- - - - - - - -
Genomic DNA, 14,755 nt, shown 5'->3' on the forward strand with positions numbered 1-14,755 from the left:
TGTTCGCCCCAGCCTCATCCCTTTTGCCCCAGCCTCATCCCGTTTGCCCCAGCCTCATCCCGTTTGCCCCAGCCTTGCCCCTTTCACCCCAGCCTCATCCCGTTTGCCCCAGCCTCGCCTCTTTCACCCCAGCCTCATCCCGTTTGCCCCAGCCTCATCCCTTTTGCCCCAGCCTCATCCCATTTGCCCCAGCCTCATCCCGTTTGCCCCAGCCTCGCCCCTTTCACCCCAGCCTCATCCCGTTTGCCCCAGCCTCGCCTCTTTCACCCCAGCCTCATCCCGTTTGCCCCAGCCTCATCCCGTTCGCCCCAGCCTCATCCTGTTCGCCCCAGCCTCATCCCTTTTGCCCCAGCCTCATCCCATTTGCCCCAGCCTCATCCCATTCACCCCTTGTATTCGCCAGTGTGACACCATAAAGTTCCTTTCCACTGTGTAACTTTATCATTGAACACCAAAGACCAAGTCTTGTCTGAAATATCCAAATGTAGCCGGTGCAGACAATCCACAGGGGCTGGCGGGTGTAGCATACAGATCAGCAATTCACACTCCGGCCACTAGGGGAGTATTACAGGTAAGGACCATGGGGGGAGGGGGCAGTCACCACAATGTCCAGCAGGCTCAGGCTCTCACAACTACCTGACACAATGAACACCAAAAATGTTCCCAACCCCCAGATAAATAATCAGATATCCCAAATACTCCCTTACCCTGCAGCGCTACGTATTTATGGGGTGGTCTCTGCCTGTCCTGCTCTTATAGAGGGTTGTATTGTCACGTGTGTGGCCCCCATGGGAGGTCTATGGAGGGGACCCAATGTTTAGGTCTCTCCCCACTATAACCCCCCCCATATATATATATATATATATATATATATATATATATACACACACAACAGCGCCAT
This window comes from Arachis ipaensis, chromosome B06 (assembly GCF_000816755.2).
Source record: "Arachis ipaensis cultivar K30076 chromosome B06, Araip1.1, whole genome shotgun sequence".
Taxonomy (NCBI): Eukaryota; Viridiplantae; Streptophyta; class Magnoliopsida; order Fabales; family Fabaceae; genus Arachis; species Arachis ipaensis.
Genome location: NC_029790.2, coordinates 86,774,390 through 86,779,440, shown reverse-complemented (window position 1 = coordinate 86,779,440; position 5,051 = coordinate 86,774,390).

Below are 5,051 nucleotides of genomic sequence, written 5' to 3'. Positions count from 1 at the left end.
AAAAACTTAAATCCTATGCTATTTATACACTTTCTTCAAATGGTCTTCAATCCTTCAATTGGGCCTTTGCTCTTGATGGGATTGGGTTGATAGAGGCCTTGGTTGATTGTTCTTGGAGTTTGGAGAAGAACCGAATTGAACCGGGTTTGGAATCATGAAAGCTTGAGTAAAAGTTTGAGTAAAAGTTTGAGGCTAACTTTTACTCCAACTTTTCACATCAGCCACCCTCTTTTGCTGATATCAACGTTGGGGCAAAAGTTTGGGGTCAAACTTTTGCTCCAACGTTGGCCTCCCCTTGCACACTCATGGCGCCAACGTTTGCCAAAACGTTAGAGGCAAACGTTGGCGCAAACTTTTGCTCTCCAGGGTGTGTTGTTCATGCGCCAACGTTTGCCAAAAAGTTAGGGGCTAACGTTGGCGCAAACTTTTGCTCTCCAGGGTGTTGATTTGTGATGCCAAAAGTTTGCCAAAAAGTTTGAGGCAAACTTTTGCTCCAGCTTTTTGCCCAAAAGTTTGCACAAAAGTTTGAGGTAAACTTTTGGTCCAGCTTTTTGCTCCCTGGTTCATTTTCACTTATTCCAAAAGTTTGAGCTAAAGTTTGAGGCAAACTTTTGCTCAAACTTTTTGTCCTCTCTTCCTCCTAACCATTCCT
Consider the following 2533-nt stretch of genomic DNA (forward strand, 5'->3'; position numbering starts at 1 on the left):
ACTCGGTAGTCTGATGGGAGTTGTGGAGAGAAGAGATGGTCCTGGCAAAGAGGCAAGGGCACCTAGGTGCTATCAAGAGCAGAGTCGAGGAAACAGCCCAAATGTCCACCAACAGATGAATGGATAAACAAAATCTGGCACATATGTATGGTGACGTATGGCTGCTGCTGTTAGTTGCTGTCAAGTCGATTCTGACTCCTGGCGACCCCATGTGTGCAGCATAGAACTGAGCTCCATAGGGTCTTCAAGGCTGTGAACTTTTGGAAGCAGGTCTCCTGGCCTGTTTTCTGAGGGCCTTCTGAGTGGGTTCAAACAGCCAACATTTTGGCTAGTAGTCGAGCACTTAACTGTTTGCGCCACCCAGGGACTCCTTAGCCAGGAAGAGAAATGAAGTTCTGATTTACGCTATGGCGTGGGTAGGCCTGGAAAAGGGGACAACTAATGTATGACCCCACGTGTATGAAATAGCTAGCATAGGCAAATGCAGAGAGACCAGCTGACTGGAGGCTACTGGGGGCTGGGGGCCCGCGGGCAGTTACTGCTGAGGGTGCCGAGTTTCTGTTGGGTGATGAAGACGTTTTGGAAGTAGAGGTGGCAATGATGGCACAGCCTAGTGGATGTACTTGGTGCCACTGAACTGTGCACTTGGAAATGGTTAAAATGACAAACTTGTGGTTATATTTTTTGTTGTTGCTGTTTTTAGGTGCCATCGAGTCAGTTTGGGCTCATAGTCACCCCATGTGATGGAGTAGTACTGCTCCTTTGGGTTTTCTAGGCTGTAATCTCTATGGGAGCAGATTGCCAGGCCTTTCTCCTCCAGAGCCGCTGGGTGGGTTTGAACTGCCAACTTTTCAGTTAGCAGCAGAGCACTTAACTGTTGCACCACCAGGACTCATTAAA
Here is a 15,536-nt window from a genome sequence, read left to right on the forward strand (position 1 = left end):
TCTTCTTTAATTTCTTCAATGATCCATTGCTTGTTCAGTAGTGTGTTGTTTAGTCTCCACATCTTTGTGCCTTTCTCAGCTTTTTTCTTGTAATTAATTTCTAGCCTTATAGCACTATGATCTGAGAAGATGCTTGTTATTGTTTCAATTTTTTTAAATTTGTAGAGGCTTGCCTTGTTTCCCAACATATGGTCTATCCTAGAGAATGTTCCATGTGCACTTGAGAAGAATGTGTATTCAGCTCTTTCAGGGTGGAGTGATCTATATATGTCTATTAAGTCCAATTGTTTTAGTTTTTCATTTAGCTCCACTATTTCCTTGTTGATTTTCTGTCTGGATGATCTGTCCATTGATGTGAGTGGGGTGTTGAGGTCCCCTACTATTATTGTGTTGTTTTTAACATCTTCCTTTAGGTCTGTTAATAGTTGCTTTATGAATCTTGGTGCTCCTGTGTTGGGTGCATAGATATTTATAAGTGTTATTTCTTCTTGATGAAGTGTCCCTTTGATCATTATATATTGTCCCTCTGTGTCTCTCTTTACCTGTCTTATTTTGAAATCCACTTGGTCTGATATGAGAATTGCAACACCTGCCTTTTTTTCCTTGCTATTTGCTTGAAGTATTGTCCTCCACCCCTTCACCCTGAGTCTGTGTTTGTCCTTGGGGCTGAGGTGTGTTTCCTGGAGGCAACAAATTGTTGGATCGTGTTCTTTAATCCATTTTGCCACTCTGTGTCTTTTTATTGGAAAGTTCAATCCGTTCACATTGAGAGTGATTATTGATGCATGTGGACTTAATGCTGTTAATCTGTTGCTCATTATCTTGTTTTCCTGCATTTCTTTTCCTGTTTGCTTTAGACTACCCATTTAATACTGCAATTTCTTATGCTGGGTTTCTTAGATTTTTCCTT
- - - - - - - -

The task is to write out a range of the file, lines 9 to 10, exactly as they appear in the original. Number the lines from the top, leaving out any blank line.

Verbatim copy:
Consider the following 2533-nt stretch of genomic DNA (forward strand, 5'->3'; position numbering starts at 1 on the left):
ACTCGGTAGTCTGATGGGAGTTGTGGAGAGAAGAGATGGTCCTGGCAAAGAGGCAAGGGCACCTAGGTGCTATCAAGAGCAGAGTCGAGGAAACAGCCCAAATGTCCACCAACAGATGAATGGATAAACAAAATCTGGCACATATGTATGGTGACGTATGGCTGCTGCTGTTAGTTGCTGTCAAGTCGATTCTGACTCCTGGCGACCCCATGTGTGCAGCATAGAACTGAGCTCCATAGGGTCTTCAAGGCTGTGAACTTTTGGAAGCAGGTCTCCTGGCCTGTTTTCTGAGGGCCTTCTGAGTGGGTTCAAACAGCCAACATTTTGGCTAGTAGTCGAGCACTTAACTGTTTGCGCCACCCAGGGACTCCTTAGCCAGGAAGAGAAATGAAGTTCTGATTTACGCTATGGCGTGGGTAGGCCTGGAAAAGGGGACAACTAATGTATGACCCCACGTGTATGAAATAGCTAGCATAGGCAAATGCAGAGAGACCAGCTGACTGGAGGCTACTGGGGGCTGGGGGCCCGCGGGCAGTTACTGCTGAGGGTGCCGAGTTTCTGTTGGGTGATGAAGACGTTTTGGAAGTAGAGGTGGCAATGATGGCACAGCCTAGTGGATGTACTTGGTGCCACTGAACTGTGCACTTGGAAATGGTTAAAATGACAAACTTGTGGTTATATTTTTTGTTGTTGCTGTTTTTAGGTGCCATCGAGTCAGTTTGGGCTCATAGTCACCCCATGTGATGGAGTAGTACTGCTCCTTTGGGTTTTCTAGGCTGTAATCTCTATGGGAGCAGATTGCCAGGCCTTTCTCCTCCAGAGCCGCTGGGTGGGTTTGAACTGCCAACTTTTCAGTTAGCAGCAGAGCACTTAACTGTTGCACCACCAGGACTCATTAAA